An open letter to the new DC


Respected DC (Himanshu Aggarwal) sir,

We, the residents of Gurdaspur, extend a hearty welcome to you on joining as the new Deputy Commissioner (DC) of this border district. Sir, even if it means sounding pessimistic, let us tell you that this is a district where heroin still flows into the country through the porous border, where job creation is zilch leading to restlessness among the youth, where this restlessness is leading to drug addiction and where industrialists, particularly in the ‘steel city’ of Batala, are permanently locking up their establishments following the state and Union government’s flawed industrial policies. Agreed, half of the above problems do not directly relate to your office. Nevertheless, sir, we are of the view that you must be aware if you have to govern this district. For starters, let us talk about the Rs 23 crore Tibri road railway underpass project. Work has been going on for the last one year but not even 25 per cent has been completed. Initially, it was slated to be completed in six months. The target has been revised twice. This is a perfect example of Parkinson’s Law, which states that work expands to fill the time available for its completion. Sir, please initiate an inquiry into the hold-up. Just imagine what the commuters must be going through. Long detours have become a rule, rather than an exception. The smooth movement of Armymen and military hardware from Tibri cantonment to other places has taken a hit. Now, this is a serious issue. In the event of hostilities, this becomes a dreadful thought. Take a decision right away so that more delay can be avoided. Sir, keep the sycophant, and you will be meeting many, at an arm’s length. Your immediate predecessor did well to avoid them. Strong brands are built on unshakeable values and authenticity. This border district needs fresh ideas and novel initiatives if it has to move ahead. Hanging on to the rigid status quo is not going to help in any way. The ruling party has two MLAs in this district. One is God-fearing and honest, qualities not easily available among the political class these days. The other, politically speaking, is still green behind the ears. Your predecessor did make efforts to re-emphasise to him the relations between en elected and permanent executive. In doing so, he tried to ease things for his successors. Sir, please ensure justice to every man, woman and child who walks into your office. Not long ago, we had a DC whose strict demeanour deterred people from coming to meet him. If you can discourage this, nothing like it. There have been instances when during the Independence Day and Republic Day functions, question marks have been raised on the choice for awards. This time when R-day comes, do remember Batala housewife Ramandeep Kaur. Her deaf and dumb daughter was refused admission by almost all private schools. Kaur then hit upon an idea. She herself started learning sign language just to make sure her daughter does not miss out on the benefits of education. Now, she teaches her daughter plus 49 more deaf children at a school she has opened in her residence. Also remember Jogita Sharma, a middle-class girl from the border township of Dera Baba Nanak, who has been selected to speak in Parliament on India’s first President Dr Rajendra Prasad. These young women are achievers in their own right. They have broken the glass ceiling in their own sweet way. We should not let them down.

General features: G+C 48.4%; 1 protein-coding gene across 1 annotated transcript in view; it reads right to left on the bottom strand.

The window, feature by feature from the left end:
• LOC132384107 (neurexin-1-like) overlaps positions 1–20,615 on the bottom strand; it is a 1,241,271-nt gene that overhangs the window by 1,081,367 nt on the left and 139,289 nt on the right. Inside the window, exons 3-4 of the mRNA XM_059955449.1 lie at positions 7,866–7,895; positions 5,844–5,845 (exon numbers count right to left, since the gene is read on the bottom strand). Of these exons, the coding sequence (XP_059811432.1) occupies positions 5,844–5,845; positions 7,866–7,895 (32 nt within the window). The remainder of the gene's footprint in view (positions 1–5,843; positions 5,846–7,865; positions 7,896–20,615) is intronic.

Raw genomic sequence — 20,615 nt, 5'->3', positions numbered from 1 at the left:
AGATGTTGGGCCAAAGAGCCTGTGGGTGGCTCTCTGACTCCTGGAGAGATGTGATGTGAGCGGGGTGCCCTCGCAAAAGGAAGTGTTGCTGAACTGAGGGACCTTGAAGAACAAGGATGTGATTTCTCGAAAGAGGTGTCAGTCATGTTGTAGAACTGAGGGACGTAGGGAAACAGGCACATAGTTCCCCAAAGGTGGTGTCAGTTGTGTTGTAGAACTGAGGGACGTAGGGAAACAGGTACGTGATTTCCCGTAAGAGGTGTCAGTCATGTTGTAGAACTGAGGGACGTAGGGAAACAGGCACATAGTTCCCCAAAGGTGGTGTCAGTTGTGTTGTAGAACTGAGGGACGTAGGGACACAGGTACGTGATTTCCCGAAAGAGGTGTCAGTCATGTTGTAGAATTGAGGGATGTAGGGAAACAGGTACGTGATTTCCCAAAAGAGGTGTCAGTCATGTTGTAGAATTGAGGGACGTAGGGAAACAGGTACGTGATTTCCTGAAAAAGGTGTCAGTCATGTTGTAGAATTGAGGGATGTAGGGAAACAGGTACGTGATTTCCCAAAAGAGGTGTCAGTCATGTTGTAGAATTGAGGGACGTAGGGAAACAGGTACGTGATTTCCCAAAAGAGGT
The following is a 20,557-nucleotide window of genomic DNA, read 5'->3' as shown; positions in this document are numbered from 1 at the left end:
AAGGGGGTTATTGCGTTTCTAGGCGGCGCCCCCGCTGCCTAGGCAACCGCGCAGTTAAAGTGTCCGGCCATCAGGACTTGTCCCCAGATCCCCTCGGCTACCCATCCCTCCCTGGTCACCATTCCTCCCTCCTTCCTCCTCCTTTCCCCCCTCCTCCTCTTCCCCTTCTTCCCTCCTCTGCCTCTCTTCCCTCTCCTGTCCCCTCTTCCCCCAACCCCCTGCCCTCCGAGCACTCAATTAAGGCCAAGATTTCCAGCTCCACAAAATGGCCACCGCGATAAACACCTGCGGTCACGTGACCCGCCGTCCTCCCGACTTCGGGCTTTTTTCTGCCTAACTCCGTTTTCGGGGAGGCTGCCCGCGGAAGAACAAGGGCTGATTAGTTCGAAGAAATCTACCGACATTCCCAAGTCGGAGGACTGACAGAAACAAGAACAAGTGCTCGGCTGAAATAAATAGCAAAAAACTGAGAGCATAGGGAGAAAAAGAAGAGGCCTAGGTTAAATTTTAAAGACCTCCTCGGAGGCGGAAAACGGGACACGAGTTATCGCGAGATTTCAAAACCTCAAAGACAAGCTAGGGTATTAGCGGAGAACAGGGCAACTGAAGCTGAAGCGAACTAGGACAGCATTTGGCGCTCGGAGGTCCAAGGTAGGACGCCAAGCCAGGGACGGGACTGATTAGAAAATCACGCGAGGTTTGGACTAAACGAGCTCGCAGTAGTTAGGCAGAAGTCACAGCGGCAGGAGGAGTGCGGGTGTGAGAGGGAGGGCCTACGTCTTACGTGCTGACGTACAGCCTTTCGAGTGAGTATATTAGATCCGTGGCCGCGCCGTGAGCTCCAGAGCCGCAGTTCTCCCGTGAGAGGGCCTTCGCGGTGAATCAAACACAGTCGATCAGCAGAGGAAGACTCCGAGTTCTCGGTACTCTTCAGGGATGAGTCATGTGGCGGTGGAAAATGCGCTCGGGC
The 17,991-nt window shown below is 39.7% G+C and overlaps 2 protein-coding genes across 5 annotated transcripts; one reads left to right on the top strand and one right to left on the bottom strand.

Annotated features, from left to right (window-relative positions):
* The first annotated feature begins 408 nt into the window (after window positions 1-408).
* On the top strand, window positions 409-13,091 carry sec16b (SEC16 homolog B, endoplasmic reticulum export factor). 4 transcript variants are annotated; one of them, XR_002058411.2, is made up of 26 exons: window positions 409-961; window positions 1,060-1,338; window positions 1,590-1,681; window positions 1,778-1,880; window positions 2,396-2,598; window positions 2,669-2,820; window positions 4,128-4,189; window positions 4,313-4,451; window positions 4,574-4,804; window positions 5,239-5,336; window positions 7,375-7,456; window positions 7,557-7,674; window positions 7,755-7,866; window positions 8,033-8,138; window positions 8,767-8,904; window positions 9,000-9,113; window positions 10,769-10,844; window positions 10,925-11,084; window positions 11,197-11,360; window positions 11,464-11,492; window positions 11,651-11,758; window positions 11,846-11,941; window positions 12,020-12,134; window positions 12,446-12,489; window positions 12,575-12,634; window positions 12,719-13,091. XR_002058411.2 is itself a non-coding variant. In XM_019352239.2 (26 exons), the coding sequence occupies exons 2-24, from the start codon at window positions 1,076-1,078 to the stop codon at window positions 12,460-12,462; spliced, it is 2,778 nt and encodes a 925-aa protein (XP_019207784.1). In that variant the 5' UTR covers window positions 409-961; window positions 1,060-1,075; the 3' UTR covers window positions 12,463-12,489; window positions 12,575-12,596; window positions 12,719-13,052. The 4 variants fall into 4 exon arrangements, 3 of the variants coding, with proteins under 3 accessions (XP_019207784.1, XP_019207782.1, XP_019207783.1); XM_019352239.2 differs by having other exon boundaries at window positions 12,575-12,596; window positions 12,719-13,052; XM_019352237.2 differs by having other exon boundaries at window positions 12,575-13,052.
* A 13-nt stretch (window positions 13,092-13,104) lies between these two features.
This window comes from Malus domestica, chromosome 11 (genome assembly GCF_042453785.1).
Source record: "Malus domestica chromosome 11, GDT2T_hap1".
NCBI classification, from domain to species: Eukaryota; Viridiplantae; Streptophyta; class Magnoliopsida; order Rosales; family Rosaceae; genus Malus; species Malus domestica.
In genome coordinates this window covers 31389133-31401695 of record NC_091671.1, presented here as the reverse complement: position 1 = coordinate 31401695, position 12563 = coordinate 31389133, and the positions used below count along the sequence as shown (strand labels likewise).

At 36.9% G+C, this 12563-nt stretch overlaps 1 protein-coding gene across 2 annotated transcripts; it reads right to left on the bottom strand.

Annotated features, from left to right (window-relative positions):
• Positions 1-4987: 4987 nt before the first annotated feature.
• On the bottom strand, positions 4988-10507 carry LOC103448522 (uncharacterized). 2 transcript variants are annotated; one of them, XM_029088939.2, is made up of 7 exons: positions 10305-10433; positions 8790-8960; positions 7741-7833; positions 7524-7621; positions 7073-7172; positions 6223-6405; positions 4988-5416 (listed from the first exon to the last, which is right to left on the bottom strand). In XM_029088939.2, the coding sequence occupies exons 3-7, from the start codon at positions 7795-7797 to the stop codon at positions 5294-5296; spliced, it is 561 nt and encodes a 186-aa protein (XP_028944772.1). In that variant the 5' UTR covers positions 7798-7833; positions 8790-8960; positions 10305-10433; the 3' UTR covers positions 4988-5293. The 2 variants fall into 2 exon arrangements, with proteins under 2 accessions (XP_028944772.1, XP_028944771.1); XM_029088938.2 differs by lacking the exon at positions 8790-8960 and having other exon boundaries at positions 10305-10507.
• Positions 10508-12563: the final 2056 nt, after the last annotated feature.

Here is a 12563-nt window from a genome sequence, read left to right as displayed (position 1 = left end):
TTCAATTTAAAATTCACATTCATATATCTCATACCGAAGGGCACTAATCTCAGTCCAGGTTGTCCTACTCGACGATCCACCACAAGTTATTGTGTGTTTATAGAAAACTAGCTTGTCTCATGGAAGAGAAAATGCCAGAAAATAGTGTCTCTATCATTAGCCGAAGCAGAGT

Vox populi!

Finally, no longer a bridge too far

For the last several decades, residents of a cluster of 12 villages used to remain cut off from mainland Gurdaspur. The pontoon bridge, their only link to human civilisation, is dismantled by the PWD during the monsoons. Now finally, the Army has granted permission to construct a concrete bridge. Villagers are happy that they will finally remain connected to Gurdaspur and its satellite cities throughout the year. Credit goes to MP Sunny Deol who took up the issue with Defence Minister Rajnath Singh to seek the Army’s nod. Now everything is in place and work is scheduled to start in December.

(Contributed by Ravi dhaliwal)